The man didn’t scowl or show any anger toward Mason, but his face went from warm happiness to neutral. Mason didn’t hesitate though. Hesitation was bad. “Good to see you again, Sir,” he extended his hand to the retired German Hero.
“Hallo, Mason,” the man replied in his thick accent as he accepted Mason’s hand.
For a moment there was a titanic battle of strength. Both men squeezed hard enough to crumble steel, but neither showed that it hurt them. The key word was showed; because Mason was pretty sure he’d bruised the bones in his fingers.
Wilhelm didn’t say anything, but Mason thought he caught a slight eyebrow raise from the larger man. <Probably your imagination.> He concluded.
“Papa!” the moment Kyoshi said his name Wilhelm released Mason’s hand, smiled, and caught his girl as she threw herself into his arms.
Mason smiled too, took a step back, and looked down to Kyoshi’s mother. “Nice to see you again, Ma’am,” Mason bowed awkwardly to the much smaller woman.
“Ma’am makes me feel old, Mason,” she smiled back, giving the strongman a pat on the forearm.
“Sorry…” he began to apologize, but she waved it off.
While his girlfriend talked to her father Mason grabbed the luggage and put it into the car. Then they all jumped in and headed home. Due to the size of the two men; Kyoshi and her mother sat in the back seat while Mason got to be the copilot.
<You’re doing great,> Kyoshi’s mental smile blossomed in Mason’s head at they pulled into her old neighborhood.
The neighborhood looked like the ones he’d seen in the old T.V. shows from the 90s. The road sloped up at a slight incline, and the houses stood shoulder to shoulder along the side of the road. The roads were moderately busy because this wasn’t a suburb. San Francisco was an island, so real estate didn’t allow for big open neighborhoods. It was a lot like New York, which made Mason more at home. The sunshine and warmer temperatures was different, but a good different.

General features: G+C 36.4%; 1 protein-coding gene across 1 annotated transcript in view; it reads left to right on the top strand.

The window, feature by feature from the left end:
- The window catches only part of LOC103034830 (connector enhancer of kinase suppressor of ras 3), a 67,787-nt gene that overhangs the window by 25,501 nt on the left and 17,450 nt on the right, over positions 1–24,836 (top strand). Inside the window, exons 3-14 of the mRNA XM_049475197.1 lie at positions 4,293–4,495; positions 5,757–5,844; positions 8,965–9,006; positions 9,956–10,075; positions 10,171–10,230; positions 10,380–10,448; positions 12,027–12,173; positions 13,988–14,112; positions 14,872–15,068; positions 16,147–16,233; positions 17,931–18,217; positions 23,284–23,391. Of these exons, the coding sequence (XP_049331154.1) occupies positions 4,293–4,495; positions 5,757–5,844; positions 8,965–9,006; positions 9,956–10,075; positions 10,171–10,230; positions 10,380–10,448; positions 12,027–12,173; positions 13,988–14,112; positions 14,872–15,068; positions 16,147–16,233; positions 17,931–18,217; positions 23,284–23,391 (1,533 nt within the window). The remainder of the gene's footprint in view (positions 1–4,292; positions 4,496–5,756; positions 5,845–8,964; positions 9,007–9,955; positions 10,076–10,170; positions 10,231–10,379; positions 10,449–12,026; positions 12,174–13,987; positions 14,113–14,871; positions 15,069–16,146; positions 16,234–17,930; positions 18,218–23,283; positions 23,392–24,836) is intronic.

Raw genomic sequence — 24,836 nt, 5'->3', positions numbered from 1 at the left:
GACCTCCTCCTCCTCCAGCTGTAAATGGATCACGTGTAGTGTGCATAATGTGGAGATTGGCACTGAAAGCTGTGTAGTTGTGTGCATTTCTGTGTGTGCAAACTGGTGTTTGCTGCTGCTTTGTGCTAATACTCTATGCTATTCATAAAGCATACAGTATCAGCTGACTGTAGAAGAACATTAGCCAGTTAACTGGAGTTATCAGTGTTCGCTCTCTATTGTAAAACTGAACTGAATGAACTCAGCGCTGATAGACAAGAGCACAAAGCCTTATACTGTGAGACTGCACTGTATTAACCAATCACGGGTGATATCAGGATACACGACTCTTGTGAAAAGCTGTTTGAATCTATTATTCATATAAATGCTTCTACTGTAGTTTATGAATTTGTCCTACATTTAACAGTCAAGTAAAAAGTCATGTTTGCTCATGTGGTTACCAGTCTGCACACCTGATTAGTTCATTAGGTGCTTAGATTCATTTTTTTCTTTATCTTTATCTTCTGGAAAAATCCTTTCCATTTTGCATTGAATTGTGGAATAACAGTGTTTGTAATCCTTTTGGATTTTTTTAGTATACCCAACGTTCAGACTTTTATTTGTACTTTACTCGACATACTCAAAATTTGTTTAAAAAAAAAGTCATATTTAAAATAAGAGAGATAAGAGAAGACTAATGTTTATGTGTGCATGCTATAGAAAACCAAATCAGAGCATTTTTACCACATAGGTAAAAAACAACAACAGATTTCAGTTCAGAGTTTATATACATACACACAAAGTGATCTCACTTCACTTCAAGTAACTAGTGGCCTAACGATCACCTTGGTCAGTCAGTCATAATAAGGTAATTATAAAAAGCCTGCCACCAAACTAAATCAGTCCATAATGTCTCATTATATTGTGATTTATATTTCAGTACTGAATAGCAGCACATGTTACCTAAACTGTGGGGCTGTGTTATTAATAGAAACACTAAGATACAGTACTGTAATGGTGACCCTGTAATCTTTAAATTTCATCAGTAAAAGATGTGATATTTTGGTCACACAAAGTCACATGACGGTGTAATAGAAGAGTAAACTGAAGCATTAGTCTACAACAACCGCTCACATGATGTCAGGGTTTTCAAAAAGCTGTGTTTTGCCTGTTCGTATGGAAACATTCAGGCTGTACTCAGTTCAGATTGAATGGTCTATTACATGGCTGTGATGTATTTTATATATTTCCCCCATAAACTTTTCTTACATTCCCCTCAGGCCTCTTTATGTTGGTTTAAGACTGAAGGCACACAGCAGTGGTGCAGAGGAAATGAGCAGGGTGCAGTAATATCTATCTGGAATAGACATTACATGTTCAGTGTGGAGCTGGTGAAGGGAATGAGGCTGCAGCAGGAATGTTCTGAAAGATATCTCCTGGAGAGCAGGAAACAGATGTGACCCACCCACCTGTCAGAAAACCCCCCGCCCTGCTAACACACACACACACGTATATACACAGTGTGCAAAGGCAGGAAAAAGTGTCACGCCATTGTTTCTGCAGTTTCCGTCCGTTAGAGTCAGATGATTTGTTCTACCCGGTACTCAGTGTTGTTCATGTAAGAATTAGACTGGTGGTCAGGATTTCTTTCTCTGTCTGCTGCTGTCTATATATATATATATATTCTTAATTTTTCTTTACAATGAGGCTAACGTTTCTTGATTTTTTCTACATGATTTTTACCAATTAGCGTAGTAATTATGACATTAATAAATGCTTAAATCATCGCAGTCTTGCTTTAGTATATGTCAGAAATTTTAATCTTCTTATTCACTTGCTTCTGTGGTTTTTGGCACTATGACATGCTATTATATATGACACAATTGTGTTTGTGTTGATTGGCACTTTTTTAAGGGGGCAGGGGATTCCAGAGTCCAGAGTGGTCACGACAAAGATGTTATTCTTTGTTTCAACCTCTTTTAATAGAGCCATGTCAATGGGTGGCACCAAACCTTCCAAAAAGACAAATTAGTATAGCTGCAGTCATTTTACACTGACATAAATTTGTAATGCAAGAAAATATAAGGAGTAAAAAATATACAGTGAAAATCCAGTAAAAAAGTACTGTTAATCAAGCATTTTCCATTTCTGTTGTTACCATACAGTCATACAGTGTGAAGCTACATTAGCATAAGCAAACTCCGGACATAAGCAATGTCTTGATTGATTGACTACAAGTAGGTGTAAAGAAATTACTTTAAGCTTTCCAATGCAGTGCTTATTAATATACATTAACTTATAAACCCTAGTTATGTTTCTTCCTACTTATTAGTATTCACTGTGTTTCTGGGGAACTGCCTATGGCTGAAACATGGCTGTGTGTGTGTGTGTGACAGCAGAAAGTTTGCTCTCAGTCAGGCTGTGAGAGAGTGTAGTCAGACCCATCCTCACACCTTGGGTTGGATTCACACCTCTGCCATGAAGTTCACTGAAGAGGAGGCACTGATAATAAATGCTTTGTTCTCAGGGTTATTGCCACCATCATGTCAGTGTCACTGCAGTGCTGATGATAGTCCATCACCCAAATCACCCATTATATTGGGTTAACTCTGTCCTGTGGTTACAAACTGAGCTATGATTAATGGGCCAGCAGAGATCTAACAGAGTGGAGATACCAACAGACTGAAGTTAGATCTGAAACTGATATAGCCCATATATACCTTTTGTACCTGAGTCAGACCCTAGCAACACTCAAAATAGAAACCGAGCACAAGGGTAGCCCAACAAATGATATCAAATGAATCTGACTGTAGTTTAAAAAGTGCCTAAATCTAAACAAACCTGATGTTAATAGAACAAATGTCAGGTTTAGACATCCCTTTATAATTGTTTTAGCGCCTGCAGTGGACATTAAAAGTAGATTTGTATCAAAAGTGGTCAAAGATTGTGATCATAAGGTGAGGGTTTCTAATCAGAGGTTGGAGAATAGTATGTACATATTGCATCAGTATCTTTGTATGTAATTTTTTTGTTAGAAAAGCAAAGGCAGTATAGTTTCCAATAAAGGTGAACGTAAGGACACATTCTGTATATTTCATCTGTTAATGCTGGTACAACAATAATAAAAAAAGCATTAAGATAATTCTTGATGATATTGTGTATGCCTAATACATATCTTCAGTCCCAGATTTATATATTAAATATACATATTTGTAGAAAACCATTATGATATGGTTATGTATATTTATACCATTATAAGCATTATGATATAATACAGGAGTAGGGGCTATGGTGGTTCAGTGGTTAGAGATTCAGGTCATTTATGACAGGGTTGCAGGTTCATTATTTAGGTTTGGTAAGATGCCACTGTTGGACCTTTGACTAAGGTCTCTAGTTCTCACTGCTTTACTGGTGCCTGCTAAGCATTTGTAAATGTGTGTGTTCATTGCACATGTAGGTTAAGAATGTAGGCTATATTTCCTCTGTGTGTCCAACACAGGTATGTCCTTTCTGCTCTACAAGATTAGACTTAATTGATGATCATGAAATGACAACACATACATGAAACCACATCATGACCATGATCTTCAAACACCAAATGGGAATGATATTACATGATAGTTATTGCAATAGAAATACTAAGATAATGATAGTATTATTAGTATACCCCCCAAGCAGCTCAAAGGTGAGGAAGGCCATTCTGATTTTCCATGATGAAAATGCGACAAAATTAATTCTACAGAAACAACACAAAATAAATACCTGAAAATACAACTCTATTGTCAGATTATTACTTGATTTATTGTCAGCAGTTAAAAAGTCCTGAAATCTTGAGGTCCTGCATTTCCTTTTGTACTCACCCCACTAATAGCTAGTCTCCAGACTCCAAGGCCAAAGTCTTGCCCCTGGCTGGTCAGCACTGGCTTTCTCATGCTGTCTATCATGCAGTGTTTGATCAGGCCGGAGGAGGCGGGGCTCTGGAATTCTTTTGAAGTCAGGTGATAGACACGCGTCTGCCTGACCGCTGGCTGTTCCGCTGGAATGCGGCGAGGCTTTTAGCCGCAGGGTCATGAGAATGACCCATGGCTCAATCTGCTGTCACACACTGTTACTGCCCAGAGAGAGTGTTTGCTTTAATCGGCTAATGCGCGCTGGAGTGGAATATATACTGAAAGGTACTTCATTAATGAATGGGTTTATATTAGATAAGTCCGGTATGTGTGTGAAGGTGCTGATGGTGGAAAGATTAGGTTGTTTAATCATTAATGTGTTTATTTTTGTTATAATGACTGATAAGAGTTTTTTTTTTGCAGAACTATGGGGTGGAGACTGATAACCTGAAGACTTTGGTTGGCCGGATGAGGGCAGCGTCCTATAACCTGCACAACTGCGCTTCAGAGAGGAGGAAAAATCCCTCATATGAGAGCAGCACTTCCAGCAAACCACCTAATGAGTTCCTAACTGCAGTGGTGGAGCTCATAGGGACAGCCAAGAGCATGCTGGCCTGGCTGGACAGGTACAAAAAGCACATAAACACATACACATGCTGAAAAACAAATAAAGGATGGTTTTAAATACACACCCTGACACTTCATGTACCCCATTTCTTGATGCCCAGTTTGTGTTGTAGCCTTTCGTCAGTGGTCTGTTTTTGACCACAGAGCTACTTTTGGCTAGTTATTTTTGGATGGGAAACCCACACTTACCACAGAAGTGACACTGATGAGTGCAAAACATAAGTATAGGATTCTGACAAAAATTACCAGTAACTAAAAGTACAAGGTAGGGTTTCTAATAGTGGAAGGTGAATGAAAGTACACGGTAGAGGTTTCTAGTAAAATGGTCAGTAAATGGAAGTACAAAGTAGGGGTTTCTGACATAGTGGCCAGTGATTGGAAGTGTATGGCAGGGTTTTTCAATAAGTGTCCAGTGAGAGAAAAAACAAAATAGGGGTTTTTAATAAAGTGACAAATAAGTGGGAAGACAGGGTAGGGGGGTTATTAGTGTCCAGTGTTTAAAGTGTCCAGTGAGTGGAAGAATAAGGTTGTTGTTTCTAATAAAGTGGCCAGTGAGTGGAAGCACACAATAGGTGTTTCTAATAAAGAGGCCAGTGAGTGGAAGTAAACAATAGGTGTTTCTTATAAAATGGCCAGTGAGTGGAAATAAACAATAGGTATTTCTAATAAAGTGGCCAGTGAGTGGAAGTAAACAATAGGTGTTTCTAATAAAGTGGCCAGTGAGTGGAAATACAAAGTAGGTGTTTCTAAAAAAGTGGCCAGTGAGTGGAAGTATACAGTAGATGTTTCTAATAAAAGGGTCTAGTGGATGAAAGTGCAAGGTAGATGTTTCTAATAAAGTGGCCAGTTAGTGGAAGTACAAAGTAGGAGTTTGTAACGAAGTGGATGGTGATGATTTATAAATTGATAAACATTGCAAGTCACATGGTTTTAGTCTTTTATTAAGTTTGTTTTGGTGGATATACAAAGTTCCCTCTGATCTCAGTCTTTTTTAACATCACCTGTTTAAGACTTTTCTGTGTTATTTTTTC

Another good different was that this area was a lot nicer than his section of Brooklyn. Mason knew that Wilhelm provided a good life for his wife and daughter, and the house spoke to that. It was a little bigger than the others on the street, it seemed more recently updated than the others, and it had a large truck with Wilhelm’s business logo parked right in front. What surprised Mason the most was the small one car garage that was cut into the front of the home, and the way Kyoshi’s father easily maneuvered the sedan into the compact space.
“Home sweet home,” Wilhelm looked over his shoulder at the women in his life.
Mason felt like he was intruding on the moment until Kyoshi smiled that inviting smile at him. She wanted him to be a part of this, and in that moment he felt like the luckiest man in the world.
“It’s beginning to look a lot like Christmas!” Seth and Liz belted out their horrible rendition of the famous Christmas song to the other unamused members of the first class cabin.
“Come on everyone, where’s your holiday spirit!” the mimosa in Liz’s hand came dangerously close to spilling as she got to her feet; but Liz was a professional. If there was a cardinal sin among college students it was spilling your booze.
“Take a look in the five-and-ten, it’s glistening once again. With candy canes and silver lanes that glow!” Liz belted out more lines to frowns and glares.
“Ah give it up, babe,” Seth grabbed her arm and pulled her down into his lap. “There’s no Christmas spirit on this flight.”